What Winning the Carousel-Aware Prize For Independent Fiction Means To Me

On October 25th, which also happens to be the night the Man-Booker prize winner was announced this year, I won my own first prize as a novelist.

It's not likely that you'll have heard of that award, for three reasons. It's an Irish prize, this is its first year in existence, and it's a prize for independent author-publishing. So minority, all the way.

But the award ceremony was packed, delivered to the room full of fervent book-lovers you see above. And I couldn't have been happier about it, had it been the Man-Booker itself.

And when, next day, I received a beautiful congratulatory bouquet from one of the self-publishing platforms I use, Ingram Spark, I almost cried.

I'm not somebody who cries easily — but I was reminded of the last time I received flowers from a publishing company. These were tears of joy.

Why I Entered

Click to read The Bookseller's Take On The Prize

I don't usually enter awards or competitions. For me, one of the best things about literature, about all creativity, is that it's non-competitive.

But as soon as I heard about the Carousel-Aware Prize (CAP) for independent publishing, it felt different.

In a world where self-publishing awards are often little more than money-raising schemes for their organizers, this is a non-profit endeavor, in aid of the depression charity, Aware. The prize is not just glory and a bauble but print book distribution in Ireland's major bookstores. And its aim is to further the self-publishing movement in my home country.

I wanted to support it.

I'll be writing in a while about the book store experiment but for now I would just like to pay tribute to the organizer, CarolAnn Copland,  and her volunteer team for all their hard work.  And put on record why the award means so much to me.

Her Secret Rose

The prize is for my novel Her Secret Rose, which tells the story of the relationship between the Irish poet WB Yeats and his muse, the revolutionary Maud Gonne.

Some chapters of this book were originally published in a book called A Dance in Time.  When I published that novel, back in 2008, Penguin refused to put Yeats and Gonne's names on the cover, as that didn’t align with their branding for my books (more on this in my self-publishing story here).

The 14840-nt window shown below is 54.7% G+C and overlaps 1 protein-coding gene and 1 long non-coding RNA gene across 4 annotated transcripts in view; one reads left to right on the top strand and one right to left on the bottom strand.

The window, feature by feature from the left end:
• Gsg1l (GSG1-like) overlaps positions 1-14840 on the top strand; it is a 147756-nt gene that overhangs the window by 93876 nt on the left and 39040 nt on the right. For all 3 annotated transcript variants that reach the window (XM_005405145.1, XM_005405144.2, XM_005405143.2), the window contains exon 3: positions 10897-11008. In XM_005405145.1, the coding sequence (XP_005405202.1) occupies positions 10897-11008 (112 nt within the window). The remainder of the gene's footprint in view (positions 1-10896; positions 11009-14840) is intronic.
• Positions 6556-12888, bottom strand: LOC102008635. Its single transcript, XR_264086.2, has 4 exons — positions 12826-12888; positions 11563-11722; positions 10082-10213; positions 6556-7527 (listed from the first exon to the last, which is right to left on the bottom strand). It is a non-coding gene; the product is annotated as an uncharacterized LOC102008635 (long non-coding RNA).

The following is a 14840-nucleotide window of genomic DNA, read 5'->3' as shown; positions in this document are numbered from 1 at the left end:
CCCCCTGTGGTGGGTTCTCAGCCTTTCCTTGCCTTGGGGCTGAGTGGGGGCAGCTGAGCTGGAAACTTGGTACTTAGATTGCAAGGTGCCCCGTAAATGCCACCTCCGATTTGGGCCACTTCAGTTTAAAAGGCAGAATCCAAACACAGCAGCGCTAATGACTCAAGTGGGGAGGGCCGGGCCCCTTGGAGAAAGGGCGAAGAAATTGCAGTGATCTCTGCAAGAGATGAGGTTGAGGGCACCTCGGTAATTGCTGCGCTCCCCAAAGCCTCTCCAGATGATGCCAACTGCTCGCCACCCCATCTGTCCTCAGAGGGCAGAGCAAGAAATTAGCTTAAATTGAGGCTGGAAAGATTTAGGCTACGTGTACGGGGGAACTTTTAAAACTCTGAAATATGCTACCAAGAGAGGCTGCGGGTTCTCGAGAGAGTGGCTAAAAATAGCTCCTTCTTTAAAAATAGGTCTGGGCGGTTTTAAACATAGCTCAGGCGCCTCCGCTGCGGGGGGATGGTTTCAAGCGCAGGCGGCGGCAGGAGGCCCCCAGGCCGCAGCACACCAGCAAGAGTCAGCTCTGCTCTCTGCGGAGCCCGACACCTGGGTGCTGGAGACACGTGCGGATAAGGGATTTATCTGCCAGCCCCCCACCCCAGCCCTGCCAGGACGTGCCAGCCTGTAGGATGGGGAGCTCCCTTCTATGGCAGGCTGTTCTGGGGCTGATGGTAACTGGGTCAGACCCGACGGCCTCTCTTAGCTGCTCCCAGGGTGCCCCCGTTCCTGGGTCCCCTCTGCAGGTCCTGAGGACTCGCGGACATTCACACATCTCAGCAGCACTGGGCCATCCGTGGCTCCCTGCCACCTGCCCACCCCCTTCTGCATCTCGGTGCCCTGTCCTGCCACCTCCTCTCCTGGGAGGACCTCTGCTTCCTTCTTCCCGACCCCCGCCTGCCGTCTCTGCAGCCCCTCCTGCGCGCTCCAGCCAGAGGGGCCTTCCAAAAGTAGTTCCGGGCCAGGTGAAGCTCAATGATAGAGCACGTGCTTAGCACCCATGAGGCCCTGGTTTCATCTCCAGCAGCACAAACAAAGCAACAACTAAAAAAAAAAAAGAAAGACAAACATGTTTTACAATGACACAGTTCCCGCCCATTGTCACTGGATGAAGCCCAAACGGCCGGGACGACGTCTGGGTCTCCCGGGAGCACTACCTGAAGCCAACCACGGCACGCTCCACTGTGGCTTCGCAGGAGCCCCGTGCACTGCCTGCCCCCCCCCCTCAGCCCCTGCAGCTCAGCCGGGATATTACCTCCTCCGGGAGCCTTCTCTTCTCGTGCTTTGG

The morning A Dance in Time was published, they sent me flowers. It is a kind gesture that Penguin makes for all its authors, on publication day, but I will never forget how I felt, on receiving them. It felt like a hollow gesture.

By then our relationship was over. They didn't like my book and I didn't like how they were packaging and promoting it. I didn't know where I was going to go next, but I knew I wouldn't be publishing another book with them.  And so did they.

I put the flowers out on my hall table. They were very beautiful but I couldn't look at them. I took them outside and put them in the bin.

Enter Self-Publishing

My very first blog post was actually written that same day, the day A Dance in Time was launched.

It was not a good time for me. I was also in cancer treatment at the time but I felt worse about what was happening to my novel. Back then, there was no Amazon, no Ingram-Spark, no digital publishing, except for blogging.

Being able to blog back then helped me so much. And now…

How things have turned for authors.

I feel blessed beyond belief to be here for this time in publishing history. Not just because I’m having more fun, garnering more readers and making more consistent money than at any time since I started to publish fiction. But because self-publishing has restored for me something I was in danger of losing when corporate structures were my only choice: creative freedom.

These great things are happening for authors all over the world.

So yes, I'm personally thrilled that Her Secret Rose has been recognized by CAP's fine team of judges but I'm also thrilled to know how this award will positively effect the self-publishing movement in Ireland for years to come.

It's enough to bring tears to my eyes.

Carolann Copland, organizer of the awards, (left) with some of the winners, including ALLi member Lorna Sixmouth (right)